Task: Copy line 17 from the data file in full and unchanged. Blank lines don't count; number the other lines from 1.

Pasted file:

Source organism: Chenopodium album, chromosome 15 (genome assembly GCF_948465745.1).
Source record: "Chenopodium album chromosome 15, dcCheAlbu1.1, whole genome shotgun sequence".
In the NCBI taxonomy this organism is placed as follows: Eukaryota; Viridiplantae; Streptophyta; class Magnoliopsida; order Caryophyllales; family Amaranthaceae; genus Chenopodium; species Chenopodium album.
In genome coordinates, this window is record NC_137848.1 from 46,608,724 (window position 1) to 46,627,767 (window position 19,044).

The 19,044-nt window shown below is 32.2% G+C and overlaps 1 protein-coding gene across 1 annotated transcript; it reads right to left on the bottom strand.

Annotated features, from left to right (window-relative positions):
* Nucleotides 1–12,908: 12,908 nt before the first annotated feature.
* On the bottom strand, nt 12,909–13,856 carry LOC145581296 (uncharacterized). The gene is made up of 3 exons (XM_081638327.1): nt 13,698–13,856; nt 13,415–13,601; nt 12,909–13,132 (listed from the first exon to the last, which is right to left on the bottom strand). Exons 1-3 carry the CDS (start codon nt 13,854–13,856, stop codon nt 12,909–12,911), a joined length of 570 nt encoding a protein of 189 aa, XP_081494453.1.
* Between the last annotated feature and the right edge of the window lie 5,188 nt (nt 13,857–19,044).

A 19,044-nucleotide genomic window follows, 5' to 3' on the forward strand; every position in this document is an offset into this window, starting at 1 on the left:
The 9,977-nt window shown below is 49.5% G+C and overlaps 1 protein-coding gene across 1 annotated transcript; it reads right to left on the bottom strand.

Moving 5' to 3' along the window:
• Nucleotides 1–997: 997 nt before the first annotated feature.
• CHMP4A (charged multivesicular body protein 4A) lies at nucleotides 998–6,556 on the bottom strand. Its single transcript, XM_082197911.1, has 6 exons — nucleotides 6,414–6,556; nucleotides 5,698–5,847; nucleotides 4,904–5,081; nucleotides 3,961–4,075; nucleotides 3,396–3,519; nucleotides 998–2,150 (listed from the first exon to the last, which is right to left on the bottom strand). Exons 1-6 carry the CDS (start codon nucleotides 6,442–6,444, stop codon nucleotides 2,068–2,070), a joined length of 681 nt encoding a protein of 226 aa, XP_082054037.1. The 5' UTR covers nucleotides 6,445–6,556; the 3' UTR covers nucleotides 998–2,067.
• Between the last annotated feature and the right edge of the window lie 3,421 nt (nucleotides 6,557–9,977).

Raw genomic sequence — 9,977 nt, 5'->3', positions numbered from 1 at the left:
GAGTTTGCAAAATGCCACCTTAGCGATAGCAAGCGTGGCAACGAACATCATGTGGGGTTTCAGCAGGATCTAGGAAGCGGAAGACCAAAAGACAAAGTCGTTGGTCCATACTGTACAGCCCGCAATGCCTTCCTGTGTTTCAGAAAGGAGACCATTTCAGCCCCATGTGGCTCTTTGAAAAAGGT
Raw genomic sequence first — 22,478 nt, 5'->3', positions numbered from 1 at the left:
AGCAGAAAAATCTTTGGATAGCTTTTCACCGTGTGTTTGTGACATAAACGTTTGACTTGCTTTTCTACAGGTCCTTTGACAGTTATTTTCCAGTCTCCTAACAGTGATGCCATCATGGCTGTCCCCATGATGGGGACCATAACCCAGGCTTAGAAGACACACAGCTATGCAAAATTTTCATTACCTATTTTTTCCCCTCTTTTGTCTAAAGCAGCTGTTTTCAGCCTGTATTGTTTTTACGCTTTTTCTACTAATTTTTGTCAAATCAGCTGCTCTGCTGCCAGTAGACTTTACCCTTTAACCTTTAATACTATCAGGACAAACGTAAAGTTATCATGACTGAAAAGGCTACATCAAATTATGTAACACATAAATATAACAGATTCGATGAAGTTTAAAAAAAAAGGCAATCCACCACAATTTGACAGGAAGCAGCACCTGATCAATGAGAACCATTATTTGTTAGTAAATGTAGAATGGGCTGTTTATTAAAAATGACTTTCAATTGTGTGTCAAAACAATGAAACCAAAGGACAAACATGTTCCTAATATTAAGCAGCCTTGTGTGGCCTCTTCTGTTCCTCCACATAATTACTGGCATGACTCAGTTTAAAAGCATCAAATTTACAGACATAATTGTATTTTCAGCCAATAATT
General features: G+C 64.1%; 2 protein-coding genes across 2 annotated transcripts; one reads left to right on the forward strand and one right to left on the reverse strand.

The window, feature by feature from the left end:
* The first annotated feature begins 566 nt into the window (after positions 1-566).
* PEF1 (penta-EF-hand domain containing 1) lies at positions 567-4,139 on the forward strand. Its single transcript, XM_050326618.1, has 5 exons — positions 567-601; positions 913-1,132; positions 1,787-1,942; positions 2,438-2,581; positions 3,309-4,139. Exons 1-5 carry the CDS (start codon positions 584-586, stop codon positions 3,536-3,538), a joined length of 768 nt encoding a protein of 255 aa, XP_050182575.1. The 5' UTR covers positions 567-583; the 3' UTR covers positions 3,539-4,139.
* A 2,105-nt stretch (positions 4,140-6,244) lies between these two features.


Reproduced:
GAGTTTGCAAAATGCCACCTTAGCGATAGCAAGCGTGGCAACGAACATCATGTGGGGTTTCAGCAGGATCTAGGAAGCGGAAGACCAAAAGACAAAGTCGTTGGTCCATACTGTACAGCCCGCAATGCCTTCCTGTGTTTCAGAAAGGAGACCATTTCAGCCCCATGTGGCTCTTTGAAAAAGGT